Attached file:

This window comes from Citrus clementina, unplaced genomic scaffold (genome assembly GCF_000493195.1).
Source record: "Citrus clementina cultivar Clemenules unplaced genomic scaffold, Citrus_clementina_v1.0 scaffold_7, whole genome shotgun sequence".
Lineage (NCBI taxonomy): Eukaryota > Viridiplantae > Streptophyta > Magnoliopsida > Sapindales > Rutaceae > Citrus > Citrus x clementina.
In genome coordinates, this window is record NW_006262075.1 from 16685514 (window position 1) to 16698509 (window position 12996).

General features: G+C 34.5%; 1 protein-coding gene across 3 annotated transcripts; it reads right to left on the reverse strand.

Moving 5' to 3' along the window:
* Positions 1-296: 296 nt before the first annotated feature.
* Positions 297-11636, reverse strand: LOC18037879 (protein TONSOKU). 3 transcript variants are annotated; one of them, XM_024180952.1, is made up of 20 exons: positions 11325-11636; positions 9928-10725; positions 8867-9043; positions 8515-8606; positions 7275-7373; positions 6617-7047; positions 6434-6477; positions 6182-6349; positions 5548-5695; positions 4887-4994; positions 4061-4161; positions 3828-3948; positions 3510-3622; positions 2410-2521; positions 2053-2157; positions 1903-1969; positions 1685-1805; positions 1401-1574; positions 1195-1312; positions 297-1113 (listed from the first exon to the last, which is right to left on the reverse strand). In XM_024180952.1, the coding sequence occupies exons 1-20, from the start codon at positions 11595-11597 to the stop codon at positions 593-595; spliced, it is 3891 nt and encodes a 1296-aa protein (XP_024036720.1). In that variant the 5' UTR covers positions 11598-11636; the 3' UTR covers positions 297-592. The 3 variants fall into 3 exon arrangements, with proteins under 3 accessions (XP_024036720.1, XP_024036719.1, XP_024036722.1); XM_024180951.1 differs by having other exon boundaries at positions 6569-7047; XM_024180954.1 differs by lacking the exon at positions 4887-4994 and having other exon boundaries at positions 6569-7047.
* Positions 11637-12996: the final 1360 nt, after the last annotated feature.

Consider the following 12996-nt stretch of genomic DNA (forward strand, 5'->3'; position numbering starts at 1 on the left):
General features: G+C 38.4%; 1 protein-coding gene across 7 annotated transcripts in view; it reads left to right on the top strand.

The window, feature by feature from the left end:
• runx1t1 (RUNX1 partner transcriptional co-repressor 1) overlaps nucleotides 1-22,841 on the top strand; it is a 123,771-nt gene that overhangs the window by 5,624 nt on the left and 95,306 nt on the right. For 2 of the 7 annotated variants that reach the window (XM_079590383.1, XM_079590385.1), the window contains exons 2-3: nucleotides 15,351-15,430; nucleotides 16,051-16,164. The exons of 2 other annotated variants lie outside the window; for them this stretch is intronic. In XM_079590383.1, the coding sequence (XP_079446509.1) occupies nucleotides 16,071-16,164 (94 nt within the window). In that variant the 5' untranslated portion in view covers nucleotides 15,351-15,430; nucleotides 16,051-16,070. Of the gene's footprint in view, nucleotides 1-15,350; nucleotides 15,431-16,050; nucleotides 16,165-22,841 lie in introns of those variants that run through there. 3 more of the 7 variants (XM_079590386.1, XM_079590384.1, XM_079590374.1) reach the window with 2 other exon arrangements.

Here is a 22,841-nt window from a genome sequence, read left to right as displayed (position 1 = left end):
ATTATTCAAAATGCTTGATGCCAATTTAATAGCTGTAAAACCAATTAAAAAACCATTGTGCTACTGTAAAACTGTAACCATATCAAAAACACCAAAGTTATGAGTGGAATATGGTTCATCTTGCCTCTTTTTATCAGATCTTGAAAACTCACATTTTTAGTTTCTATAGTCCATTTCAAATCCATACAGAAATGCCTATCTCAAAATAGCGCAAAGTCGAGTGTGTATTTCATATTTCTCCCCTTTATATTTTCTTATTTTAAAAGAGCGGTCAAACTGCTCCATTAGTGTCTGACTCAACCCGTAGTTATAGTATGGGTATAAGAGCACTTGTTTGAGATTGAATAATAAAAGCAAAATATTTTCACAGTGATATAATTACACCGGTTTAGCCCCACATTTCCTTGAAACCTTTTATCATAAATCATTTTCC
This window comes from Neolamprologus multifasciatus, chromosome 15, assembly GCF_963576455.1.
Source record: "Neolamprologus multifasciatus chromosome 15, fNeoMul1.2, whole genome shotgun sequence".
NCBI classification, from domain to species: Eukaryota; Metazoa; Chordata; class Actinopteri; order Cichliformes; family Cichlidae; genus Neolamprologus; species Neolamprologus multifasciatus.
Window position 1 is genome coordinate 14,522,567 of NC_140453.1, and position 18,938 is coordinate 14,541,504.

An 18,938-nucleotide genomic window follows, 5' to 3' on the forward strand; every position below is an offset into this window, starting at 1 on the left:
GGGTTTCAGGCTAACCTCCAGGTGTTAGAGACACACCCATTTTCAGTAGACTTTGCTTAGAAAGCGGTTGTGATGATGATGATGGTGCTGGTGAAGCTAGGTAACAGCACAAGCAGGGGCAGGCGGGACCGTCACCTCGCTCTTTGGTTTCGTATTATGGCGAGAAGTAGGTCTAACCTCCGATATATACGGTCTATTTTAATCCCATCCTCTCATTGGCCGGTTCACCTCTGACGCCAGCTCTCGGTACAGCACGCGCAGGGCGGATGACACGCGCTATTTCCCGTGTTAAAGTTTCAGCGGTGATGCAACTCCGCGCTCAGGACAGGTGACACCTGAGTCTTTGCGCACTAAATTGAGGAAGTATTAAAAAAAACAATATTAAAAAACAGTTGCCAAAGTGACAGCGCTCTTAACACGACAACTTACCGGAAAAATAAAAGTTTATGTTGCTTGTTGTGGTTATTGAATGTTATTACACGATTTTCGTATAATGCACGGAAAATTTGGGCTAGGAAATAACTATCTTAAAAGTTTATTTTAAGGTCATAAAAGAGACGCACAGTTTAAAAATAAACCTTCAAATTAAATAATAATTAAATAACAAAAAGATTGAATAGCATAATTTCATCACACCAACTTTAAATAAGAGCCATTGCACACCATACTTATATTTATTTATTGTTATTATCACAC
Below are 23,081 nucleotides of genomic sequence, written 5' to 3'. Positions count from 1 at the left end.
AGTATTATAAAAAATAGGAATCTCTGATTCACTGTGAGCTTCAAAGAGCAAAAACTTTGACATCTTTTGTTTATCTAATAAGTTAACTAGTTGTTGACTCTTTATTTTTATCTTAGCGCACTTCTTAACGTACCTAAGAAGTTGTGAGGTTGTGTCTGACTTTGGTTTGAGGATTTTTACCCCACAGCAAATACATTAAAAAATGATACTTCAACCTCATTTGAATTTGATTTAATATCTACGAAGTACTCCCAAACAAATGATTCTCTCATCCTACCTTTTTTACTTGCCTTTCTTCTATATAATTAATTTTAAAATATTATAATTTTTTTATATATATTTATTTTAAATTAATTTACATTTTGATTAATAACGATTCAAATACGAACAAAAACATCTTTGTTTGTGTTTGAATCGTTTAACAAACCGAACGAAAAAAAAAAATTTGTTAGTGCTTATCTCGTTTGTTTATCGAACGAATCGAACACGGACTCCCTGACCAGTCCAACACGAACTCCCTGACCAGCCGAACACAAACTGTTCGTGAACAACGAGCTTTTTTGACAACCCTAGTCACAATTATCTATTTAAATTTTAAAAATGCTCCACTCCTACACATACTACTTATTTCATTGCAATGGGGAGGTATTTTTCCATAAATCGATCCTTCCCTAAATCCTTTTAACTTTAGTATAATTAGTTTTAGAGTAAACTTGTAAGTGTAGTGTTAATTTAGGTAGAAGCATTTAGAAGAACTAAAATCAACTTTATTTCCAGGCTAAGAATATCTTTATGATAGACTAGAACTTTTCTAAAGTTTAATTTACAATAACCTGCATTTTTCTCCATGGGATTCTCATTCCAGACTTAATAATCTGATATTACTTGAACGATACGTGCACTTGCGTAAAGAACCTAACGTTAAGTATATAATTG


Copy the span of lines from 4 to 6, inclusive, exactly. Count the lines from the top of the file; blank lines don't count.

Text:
In genome coordinates, this window is record NW_006262075.1 from 16685514 (window position 1) to 16698509 (window position 12996).

General features: G+C 34.5%; 1 protein-coding gene across 3 annotated transcripts; it reads right to left on the reverse strand.

Moving 5' to 3' along the window: